Boston Talk to English Translation Quiz

Can you translate these phrases written by a New Englander into English?
These phrases are not necessarily exclusive to Boston
Quiz by WolfCam
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Last updated: May 26, 2020
First submittedApril 16, 2020
Times taken7,084
Rating4.26
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1. A wicked nor'easter over the bridge
A blizzard on Cape Cod
A crazy European
The devil
Someone from New York living in Boston
2. Jimmies on the Hoodsie
Rowers on the Charles River
Leaves changing color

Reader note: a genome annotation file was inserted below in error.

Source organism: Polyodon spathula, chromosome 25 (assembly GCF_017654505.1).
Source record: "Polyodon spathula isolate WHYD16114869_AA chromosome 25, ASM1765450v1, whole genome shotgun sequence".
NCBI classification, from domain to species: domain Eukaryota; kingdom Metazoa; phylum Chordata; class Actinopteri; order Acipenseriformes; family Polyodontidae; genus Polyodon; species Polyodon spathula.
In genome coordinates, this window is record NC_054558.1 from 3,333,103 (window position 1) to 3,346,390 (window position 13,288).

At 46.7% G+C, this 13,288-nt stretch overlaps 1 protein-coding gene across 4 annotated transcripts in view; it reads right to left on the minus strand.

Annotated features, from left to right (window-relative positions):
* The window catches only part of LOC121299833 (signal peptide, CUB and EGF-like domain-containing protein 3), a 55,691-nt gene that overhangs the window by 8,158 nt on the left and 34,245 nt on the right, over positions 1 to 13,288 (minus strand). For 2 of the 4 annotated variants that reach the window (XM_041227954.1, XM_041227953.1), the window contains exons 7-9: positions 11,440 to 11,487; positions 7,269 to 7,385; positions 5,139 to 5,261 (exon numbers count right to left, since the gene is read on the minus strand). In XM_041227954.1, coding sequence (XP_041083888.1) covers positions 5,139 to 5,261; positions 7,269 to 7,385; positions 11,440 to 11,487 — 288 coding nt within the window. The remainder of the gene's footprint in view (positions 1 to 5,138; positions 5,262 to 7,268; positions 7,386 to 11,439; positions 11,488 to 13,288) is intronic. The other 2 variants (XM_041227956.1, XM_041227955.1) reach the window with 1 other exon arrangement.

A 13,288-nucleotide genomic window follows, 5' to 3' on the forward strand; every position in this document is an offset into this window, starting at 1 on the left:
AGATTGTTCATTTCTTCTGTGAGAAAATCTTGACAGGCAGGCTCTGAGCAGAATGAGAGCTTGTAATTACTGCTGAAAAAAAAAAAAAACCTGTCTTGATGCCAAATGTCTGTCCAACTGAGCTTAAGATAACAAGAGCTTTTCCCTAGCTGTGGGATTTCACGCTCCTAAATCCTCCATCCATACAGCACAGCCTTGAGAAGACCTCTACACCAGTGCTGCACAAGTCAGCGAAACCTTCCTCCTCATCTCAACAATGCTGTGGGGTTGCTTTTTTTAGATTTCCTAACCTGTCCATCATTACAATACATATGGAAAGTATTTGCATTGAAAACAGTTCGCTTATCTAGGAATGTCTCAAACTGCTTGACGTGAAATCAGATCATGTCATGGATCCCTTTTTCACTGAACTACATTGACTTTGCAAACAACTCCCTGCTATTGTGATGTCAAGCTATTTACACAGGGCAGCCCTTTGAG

Ice cream with sprinkles
A flurry in summer
3. Take the Pike not the T
Drive, don't take the train
Live in the city not the country
Care for yourself before helping others
Go with your gut
4. A Fluffernutter
A soft-shelled lobster
A peanut butter and marshmallow sandwich
A Vermonter
Someone who makes no sense
5. American Chop Suey
Something which is done better in Boston than anywhere else
Modern art
A Chinese restaurant
A pasta dish with beef and tomatoes
6. The B's are at the Gahden
Winter is over
The Boston Bruins have a game tonight
There are whales off of Cape Cod
There are a lot of Bostonians in the Common
7. A frickin' chowdahead
A fisherman
An idiot
A police officer
A great white shark
8. Tonic and Grindas
Soda and sandwiches
Women and men
Wine and beer
Nantucket and Martha's Vineyard
9. Give me Foddy for Dunks
I'm paying for the food
Do me a favor
I need money for coffee
Be quiet
10. P-Town
Providence